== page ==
I don’t know grammar

I look at words differently. I use them not unlike how an artist would use his color palette. I don’t care too much for rules or structure, which I know seems weird given my background. The truth is I grew up not studying words, but living in them. I dove into stories and lived in different worlds—real and make believe.

I let great people’s words show me what was, what is and what could be. I have to admit, the dictionary wasn’t of much help to me growing up in understanding different concepts. It was Twain who taught me the word adventure, Austen the word pride, and Alcott the true meaning of family; she also showed me what heartbreak was like. Rowling gave me magic; Salinger taught me what reality is, while Murakami, Nothomb, and Gaiman showed me everything in between that’s possible. I didn’t know what magnificence meant when I was kid. But I knew that it was a poignant story about a girl and a man named Vicente. I didn’t know what poignant meant either. But somehow I understood it. I understood the little girl, I feared Vicente. And I cared not for the pencils.

I don’t know the rules in subject-verb agreement by heart. I’m always confused whether “beneath” is a preposition or an adverb. No, I don’t always know when to use on, in, and at properly. I think I’ve used the future perfect progressive tense only once in my life and up to now I’m still not sure if I’ve used it correctly. And for the life of me, I don’t get why anyone has to quit using the Oxford comma in formal writing. But I know that a comma may mean a second’s hesitation; an em dash a heartbreak trying to conceal itself in that long pause; and a full stop everything you know and love to be over forever—a sense of finality. I know when someone says “can’t” to mean that he “won’t”. I understand that ellipses may sometimes mean she’s sparing you from hearing the harsh truth. I get it when someone encapsulates your entire life together and tries to save it by saying two simple words: I’m sorry.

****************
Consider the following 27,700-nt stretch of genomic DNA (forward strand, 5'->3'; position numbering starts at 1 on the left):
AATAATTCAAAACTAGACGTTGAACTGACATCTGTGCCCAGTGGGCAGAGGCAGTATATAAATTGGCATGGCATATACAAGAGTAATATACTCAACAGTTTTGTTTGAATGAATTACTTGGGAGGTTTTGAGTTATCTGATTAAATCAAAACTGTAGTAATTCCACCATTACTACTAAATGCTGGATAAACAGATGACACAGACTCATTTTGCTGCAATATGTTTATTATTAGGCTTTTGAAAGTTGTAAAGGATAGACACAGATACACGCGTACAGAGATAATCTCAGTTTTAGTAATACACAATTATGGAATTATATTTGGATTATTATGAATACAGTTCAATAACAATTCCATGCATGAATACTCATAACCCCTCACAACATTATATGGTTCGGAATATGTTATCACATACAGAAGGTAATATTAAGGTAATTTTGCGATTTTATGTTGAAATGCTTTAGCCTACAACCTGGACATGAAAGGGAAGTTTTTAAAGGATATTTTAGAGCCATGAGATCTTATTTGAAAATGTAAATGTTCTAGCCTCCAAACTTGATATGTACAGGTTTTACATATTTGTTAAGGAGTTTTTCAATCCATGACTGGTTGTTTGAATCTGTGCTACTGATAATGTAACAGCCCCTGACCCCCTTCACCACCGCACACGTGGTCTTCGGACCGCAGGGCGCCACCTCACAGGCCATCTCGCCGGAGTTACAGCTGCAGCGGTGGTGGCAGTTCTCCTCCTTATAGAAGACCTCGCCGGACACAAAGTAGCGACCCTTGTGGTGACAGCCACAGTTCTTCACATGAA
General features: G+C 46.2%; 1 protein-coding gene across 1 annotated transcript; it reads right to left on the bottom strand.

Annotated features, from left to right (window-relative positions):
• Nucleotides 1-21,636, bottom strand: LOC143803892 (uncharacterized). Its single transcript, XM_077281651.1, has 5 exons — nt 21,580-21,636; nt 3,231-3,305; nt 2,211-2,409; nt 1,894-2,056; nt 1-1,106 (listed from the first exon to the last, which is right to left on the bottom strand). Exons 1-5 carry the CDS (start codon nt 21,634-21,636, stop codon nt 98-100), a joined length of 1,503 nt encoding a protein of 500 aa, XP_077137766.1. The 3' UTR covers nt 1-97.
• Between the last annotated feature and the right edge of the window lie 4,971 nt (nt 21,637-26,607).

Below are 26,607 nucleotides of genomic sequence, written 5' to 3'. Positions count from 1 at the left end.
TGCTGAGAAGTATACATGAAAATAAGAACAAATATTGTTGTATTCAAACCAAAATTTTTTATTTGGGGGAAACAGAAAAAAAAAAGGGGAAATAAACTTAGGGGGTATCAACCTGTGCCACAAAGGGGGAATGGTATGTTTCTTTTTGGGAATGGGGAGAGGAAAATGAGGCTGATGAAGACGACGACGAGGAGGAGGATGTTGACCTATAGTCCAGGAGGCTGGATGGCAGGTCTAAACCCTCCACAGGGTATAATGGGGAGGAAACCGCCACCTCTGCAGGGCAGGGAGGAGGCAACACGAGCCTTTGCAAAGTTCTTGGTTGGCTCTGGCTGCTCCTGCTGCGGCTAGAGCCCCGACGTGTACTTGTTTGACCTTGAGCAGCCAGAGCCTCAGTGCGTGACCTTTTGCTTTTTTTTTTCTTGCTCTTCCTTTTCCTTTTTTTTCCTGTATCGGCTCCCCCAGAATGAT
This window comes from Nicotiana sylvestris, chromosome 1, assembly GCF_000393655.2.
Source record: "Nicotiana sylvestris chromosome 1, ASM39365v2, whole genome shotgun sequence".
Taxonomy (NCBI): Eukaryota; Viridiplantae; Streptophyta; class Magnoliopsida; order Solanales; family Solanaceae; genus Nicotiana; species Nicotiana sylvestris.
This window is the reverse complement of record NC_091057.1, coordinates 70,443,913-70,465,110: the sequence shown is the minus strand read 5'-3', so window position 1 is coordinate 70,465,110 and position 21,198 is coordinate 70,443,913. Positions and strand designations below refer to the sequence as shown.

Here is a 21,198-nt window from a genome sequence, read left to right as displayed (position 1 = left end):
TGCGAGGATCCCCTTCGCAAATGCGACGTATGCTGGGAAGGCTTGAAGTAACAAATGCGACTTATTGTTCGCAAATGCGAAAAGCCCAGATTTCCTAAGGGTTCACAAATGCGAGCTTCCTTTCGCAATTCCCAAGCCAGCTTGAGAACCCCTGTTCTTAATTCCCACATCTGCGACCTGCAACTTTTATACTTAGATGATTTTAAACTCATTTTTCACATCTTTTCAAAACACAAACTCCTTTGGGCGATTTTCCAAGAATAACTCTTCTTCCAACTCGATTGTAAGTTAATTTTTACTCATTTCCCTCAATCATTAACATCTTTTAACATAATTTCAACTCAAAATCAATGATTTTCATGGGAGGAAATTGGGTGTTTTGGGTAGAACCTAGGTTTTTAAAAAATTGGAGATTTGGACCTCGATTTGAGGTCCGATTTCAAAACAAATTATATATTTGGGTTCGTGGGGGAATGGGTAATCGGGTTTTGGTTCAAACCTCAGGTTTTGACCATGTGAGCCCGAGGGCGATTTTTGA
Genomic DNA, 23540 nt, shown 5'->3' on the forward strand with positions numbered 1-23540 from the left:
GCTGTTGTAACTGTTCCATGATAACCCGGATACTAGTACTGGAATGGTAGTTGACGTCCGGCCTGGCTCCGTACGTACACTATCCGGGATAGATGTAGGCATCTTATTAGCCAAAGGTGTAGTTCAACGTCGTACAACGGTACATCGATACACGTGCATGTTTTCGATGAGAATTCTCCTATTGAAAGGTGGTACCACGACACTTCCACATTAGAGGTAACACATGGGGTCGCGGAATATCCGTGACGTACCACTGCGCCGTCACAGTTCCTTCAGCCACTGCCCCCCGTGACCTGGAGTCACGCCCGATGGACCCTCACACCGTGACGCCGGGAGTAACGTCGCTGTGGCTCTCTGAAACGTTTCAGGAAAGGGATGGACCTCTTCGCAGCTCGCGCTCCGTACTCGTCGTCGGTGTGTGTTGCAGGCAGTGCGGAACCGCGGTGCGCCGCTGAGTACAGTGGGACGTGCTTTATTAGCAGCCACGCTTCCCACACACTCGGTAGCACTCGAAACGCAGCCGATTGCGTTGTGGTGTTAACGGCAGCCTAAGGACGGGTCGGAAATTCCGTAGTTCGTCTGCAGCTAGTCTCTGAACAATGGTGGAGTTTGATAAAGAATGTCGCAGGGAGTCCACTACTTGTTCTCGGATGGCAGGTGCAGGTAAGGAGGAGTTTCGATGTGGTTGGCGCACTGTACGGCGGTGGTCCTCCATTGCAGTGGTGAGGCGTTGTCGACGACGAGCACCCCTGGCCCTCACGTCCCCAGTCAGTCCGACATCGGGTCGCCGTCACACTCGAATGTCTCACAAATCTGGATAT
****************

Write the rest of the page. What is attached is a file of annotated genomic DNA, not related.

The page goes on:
The eight parts of speech. Whenever someone asks me to enumerate them, I always miss out on one or two. I feel bad for the parts of speech I always forget. I know they are equally important, but I hope they don’t punish me by evading my vocabulary when I need them. I hope I always get to scream “Ouch!” when I need to and say “Yay!” when the occasion calls for it.

I don’t know grammar. The rules do change every so often that I stopped caring a long time ago. Back when people still say “schedule” with a “k” than with an “sh” sound; back when people cared more about what you were trying to say rather than how you said it. I don’t know grammar the way linguists do. But I know how to express grief. I know what to not say during a eulogy and I know where to put the right pauses to emphasize a point. But I can’t recite the rules for when it is appropriate to use the past tense instead of the past perfect. I don’t know what a subject complement or an expletive is. And I can’t justify just how awkward saying “with regard to…” is when “regarding” or “about” would suffice.

But adjectives. Ah, they are my favorites. Those little words that give color to one’s emotion and qualify everything into something more. They make the seas, the mountains, and one’s love unfathomable, breathtaking, violent, and tranquil. They put depth into everything we see, hear, and feel (or not feel). They make things real. I may not care for a slice of cake, but for a moist chocolate cake with a rich swirl of dark chocolate ganache and caramel syrup, I may. People may not care about someone’s breakup. But when they find out that it was excruciatingly unbearable, that it was—let me borrow words from a slam poet—“wilder than grief”, they may just take things more seriously.

It pains me a little to admit that I, in fact, don’t know grammar. I don’t know how to explain why some words look “prettier” or are more appropriate than others. I just feel that they are. And most of the time when I’m lucky, I’m right.

All of this doesn’t mean you shouldn’t try to at least understand the rules. By all means, study them well enough to guide you, but not so much that they restrict you. Don’t worry if you can’t remember what SVO stands for or how many other sentence structures there are. Remember that there is more depth in words than its structure, than the technicality. Use the rules to let you express your imagination more. Don’t let them ruin you too much and filter your creativity. Just don’t. Ever.

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